Even worse, it seems like the whole thing was done for a TV documentary. Were there ad revenues involved? How is that less obnoxious than the click-bait and inflammatory journalism he's supposedly fighting against?
posted by synapse at 7:06 PM on May 27, 2015 [13 favorites]


If you consider yourself a journalist, and you intentionally bring more lies into the world, you are doing it wrong.
posted by Horace Rumpole at 7:30 PM on May 27, 2015 [9 favorites]


What if your intent is to use your lies to illuminate an even greater truth?
posted by ZenMasterThis at 8:10 PM on May 27, 2015 [4 favorites]


I would bet the ratio of the people who read this debunking to those now walking around with "chocolate makes you skinny" in their heads is minuscule.
posted by Horace Rumpole at 8:18 PM on May 27, 2015 [1 favorite]


If you consider yourself a journalist, and you intentionally bring more lies into the world, you are doing it wrong.

If science journalism were better, there'd have been no need for this as a corrective action. It was ethical of them to expose that the process is partially broken.
posted by sebastienbailard at 8:27 PM on May 27, 2015 [7 favorites]


What if your intent by inventing the Gatling gun is to make war obsolete?

How many people have heard that you swallow eight spiders a year? How many people have heard that's an urban legend? How many people know it was deliberately spread to show how gullible people can be? People have a hard time remembering which part of a debunking was the bunk—not to mean we shouldn't try but that it's always perilous, and deliberately creating new bunk just to later pull the curtain back and say "ah ha!" to make a grand statement is playing with fire.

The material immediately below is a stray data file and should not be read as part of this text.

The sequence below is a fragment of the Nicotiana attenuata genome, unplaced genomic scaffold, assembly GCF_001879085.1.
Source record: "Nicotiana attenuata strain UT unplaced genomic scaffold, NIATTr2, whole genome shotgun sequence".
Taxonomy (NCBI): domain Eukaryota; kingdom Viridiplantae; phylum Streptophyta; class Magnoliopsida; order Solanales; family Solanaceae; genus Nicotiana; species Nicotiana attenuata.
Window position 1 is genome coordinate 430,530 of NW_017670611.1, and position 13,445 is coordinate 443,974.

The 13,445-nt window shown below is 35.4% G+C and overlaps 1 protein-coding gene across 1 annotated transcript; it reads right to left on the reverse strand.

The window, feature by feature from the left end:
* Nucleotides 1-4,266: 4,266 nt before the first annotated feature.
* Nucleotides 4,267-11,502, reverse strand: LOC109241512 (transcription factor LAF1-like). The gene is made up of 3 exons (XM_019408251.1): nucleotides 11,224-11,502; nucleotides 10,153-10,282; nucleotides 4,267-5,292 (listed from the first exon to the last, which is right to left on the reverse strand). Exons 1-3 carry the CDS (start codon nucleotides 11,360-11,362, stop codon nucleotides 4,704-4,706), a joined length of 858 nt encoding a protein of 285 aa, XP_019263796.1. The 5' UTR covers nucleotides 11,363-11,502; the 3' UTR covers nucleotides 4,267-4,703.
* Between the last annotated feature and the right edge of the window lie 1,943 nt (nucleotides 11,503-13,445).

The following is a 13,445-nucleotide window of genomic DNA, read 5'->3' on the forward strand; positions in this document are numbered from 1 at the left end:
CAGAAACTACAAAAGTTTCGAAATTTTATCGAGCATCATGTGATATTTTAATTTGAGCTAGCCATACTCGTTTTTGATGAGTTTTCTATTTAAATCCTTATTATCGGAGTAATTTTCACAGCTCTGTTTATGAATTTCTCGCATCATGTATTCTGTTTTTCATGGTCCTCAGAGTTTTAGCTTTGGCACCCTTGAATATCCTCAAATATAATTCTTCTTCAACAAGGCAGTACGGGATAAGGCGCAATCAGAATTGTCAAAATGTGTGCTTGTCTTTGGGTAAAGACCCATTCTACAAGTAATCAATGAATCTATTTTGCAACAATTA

posted by traveler_ at 8:29 PM on May 27, 2015 [18 favorites]


Maybe these gonzo geniuses should've consulted the research on how difficult it is to correct misinformation before giving more of it a platform.
posted by aaronetc at 8:49 PM on May 27, 2015 [7 favorites]


I want to send this to my colleagues in my academic department but I am too scared that they will think I am advocating dietary advice and switch to a chocolate diet.

More seriously, I totally agree that it is at least irresponsible to pull a trick like this, given that we know how hard it is to correct misinformation. Apart from anything else, this is a well-written 'how to' guide for any malicious parties, in pretty much the same vein as cleaning up scripts to make them accessible for script kiddies.